Amylo-1,6-glucosidase/4-alpha-glucanotransferase. Reaction of rabbit muscle debranching enzyme with an active site-directed irreversible inhibitor, 1-S-dimethylarsino-1-thio-beta-D-glucopyranoside

B K Gillard, R C White, R A Zingaro, T E Nelson
1980 Journal of Biological Chemistry  
Mammalian glycogen debranching enzyme, amylo-1,6-glucosidase/4-a-glucanotransferase, consists of a single polypeptide chain with two different active sites. Studies with reversible substrate model inhibitors have shown that the active sites share a common or overlapping polysaccharide binding site. To define further the reaction mechanism of this multicatalytic site enzyme, the effect of a new irreversible inhibitor has been studied. The inhibitor l-S-dimethylarsino-l-thio-8-D-glucanopyranoside
more » ... D-glucanopyranoside (DATG) reacts with the debranching enzyme to inactivate both the glucosidase and the transferase activities. The two activities are lost at different rates. The rate of inactivation of each activity is first order in both enzyme and inhibitor concentration. Glucosidase and combined glucosidase-transferase activity are lost at the same rate, indicating that the glucosidase is rate-limiting for the combined action on glycogen phosphorylase limit dextrin. The relative rate of inactivation of the glucosidase and transferase activities by DATG is a function of the protein concentration. At high enzyme concentration (>6 mg/ml), the transferase is inactivated twice as rapidly as the glucosidase; at low enzyme concentration (~0 . 7 mg/ml), the transferase is inactivated only one-half as fast. The rate of inactivation of both activities at high enzyme concentration is much slower, indicating that aggregation of the protein at these concentrations affects the accessibility of DATG to the active sites. The sites of DATG reaction with the debrancher were deduced from the protective effect of a series of substrates and substrate analogs. Glycogen phosphorylase limit dextrin protects both the glucosidase and transferase activities from inactivation by DATG. bis-"ris, (2,2-bis(hydroxy-methyI)-2,2',2"-nitrilotriethanol), a reversible inhibitor which binds specifically at the glucosidase active site, protects the glucosidase but not the transferase against inactivation. a-Schardinger dextrin, which binds to the polymer site, has no protective effect against the action of DATG. The results indicate that DATG acts as an active site-directed irreversible inhibitor at both the glucosidase and the transferase active sites on the de-, Calif. 90024. branching enzyme but not at the polymer binding site The temperature effect on the DATG inactivation ratc is quite large, A H # = 35 kcal/mol, AS$ = 54 e a . Thesc values suggest that DATG inactivation of the de brancher occurs with a significant conformationa change. Rabbit muscle glycogen debranching enzyme (amylo-1,6 glucosidase/4-a-glucanotransferase) possesses two differen active sites on a single polypeptide chain of M, = 160,OOO t c 170,000 (1, 2). It is the only known eukaryotic multicatalykic site enzyme which is active as a monomer (1-4). The twc activities, a transferase (1,4-a-~-glucan:l,4-a-~-glucan-4-a-gly cosyltransferase, EC and a glucosidase (dextrin 6-a glucosidase, EC form the glycogen phosphorylasc limit dextrin debranching system of skeletal muscle. Thc transferase disproportionates the branched symmetric limi dextrin of glycogen formed by phosphorylase (+-dextrin)' t c form an asymmetric structure having a single glucosyl residuc branch. This occurs by transfer of a maltotriosyl group fron the side chain to the main chain. The glucosidase then re moves the residual branch with retention of configuration t c produce free glucose and a debranched +-dextrin with an oute chain susceptible to further degradation by phosphorylasc (1,4-a-~-gh1can:orthophosphate a-glucosyltransferase, E( The transferase and glucosidase activities of debranchinl enzyme can function independently of each other (cf Ref. 8) For example, the glucosidase can catalyze removal of tht single unit glucose branch from 63-a-glucosylmaltotetraos~ ("fast E$,") (5) and from a-(1 + 6)-glucosyl cyclohexaamylose a-glucosyl a-Schardinger dextrin (a-GSD) (9). It will a l s c reincorporate glucose into polysaccharides ( 10,ll). The trans ferase can catalyze elongation of the outer tier chains o amylopectin, glycogen, and +-dextrin (12). The substrate spec ificity of the two individual activities as well as the combinec activity has been reviewed (13). Various assay systems havt been developed, based on these substrate specificities, fo. measurement of the transferase, glucosidase, and combine( transferase-glucosidase activities of debranching enzyme (13) Although the transferase and glucosidase actions occur a two separate catalytic sites on the debranching enzyme poly peptide chaii (8, 12,(14)(15)(16), the enzyme does not bind twc polysaccharide substrate molecules simultaneously (8). Ap parently, polymer binding for the transferase and glucosidasc 'The abbreviations used are: @-dextrin, glycogen phosphorylas limit dextrin; a-SD, a-Schardinger dextrin, cyclohexaamylose; a-GSI: a-glucosyl a-Schardinger dextrin, a-(1 -+ 6)-glucosyl cyclohexa amylose; bis-Tris, 2,2-bis-(hydroxymethyl)-2,2',2"-nitrilotriethano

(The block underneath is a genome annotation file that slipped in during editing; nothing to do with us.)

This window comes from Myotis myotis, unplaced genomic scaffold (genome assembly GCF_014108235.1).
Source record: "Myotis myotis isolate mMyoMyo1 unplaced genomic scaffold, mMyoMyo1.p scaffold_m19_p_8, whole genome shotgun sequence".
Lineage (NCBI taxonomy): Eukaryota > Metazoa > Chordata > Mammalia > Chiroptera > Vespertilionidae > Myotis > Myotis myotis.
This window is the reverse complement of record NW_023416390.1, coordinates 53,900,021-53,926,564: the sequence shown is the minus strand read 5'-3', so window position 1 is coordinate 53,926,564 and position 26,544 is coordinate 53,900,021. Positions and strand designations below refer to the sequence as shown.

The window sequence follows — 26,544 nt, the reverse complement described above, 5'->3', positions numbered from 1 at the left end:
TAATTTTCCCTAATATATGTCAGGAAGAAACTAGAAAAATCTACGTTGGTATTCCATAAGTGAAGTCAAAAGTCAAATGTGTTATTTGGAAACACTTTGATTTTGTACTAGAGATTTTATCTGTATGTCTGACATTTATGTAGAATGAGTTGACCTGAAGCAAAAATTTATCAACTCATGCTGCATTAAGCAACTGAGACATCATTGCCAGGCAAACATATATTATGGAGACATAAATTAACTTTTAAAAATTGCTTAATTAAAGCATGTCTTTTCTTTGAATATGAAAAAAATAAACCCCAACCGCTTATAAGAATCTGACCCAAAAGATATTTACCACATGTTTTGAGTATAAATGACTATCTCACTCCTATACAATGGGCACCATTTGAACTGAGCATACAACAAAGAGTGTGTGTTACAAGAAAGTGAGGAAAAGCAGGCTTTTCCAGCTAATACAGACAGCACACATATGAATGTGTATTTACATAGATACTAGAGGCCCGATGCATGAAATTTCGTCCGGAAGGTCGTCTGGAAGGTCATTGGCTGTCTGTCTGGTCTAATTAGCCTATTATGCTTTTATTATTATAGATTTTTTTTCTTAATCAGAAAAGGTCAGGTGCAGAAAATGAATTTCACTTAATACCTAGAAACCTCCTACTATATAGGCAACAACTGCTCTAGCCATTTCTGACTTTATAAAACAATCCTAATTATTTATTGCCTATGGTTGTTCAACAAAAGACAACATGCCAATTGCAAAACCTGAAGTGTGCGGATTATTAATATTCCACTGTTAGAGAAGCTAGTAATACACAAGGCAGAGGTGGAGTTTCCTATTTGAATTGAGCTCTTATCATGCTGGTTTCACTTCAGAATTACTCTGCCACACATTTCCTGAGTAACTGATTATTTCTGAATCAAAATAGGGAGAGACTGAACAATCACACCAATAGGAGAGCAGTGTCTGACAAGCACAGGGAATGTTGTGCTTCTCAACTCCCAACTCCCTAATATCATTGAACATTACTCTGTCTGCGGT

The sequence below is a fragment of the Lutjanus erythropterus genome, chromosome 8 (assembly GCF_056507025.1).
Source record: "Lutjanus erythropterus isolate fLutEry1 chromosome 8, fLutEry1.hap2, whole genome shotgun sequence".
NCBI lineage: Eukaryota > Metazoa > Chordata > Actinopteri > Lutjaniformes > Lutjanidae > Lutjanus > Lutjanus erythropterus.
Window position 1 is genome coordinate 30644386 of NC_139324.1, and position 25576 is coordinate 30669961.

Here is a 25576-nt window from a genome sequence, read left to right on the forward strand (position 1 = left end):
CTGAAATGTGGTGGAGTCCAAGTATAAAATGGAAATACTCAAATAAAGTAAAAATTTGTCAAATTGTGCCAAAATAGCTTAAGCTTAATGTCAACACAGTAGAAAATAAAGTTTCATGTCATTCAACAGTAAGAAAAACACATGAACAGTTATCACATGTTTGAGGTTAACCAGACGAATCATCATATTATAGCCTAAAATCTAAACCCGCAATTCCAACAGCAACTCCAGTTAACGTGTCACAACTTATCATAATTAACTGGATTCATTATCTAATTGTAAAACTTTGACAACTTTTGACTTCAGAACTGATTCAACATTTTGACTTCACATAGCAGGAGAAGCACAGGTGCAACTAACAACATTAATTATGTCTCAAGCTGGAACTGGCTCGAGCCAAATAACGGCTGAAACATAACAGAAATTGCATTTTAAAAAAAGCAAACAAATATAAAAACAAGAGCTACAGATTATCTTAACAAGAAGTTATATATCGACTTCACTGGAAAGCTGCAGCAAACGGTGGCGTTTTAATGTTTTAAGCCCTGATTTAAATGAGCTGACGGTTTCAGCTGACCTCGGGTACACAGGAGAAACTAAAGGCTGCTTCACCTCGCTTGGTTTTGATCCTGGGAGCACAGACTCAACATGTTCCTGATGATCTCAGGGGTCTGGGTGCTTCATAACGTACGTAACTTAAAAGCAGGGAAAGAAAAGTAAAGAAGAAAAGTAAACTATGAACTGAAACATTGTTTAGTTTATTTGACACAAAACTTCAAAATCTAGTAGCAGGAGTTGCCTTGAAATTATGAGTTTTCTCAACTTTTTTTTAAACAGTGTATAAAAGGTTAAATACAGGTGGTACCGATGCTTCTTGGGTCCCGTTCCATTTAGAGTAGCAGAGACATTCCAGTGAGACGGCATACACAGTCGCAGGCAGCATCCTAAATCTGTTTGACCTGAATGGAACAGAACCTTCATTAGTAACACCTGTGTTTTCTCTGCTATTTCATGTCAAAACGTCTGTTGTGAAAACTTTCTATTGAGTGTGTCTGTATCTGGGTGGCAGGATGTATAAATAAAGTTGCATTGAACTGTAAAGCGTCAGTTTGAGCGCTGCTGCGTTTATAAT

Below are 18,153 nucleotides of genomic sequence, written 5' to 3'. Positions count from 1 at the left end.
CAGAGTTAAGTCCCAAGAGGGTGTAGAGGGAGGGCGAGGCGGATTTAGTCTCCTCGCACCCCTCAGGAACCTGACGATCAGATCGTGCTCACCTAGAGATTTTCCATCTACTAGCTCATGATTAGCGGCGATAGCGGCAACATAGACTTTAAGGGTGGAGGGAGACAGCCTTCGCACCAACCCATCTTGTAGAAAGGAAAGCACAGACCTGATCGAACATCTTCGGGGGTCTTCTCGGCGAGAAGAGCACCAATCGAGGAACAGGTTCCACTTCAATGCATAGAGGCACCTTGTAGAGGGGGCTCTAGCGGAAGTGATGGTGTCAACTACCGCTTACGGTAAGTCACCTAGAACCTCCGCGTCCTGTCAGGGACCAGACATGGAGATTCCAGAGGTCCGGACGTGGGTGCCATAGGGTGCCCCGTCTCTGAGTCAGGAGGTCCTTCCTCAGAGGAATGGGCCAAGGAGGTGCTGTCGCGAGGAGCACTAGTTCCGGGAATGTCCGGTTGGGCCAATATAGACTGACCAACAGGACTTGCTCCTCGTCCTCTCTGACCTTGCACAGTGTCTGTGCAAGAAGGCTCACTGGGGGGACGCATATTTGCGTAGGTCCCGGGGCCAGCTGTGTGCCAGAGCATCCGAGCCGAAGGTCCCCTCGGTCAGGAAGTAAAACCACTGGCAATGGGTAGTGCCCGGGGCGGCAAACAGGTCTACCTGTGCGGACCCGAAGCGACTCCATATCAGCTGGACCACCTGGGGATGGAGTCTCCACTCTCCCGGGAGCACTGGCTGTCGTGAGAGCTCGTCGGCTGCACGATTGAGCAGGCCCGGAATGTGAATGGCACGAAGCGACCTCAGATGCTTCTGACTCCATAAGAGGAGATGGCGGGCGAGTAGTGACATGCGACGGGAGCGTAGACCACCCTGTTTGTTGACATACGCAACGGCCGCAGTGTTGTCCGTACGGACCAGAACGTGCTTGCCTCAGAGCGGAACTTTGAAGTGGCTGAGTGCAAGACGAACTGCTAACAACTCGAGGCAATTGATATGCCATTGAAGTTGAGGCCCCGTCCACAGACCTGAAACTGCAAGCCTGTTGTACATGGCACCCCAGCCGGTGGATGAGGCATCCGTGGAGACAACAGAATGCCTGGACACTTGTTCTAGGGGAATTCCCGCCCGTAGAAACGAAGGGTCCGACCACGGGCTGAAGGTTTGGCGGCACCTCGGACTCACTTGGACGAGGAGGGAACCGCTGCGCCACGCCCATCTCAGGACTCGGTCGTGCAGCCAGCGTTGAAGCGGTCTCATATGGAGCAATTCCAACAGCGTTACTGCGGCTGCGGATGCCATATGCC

pmid:6447697 fatcat:cgf7nw4livfi3ndy4z6nyepnbu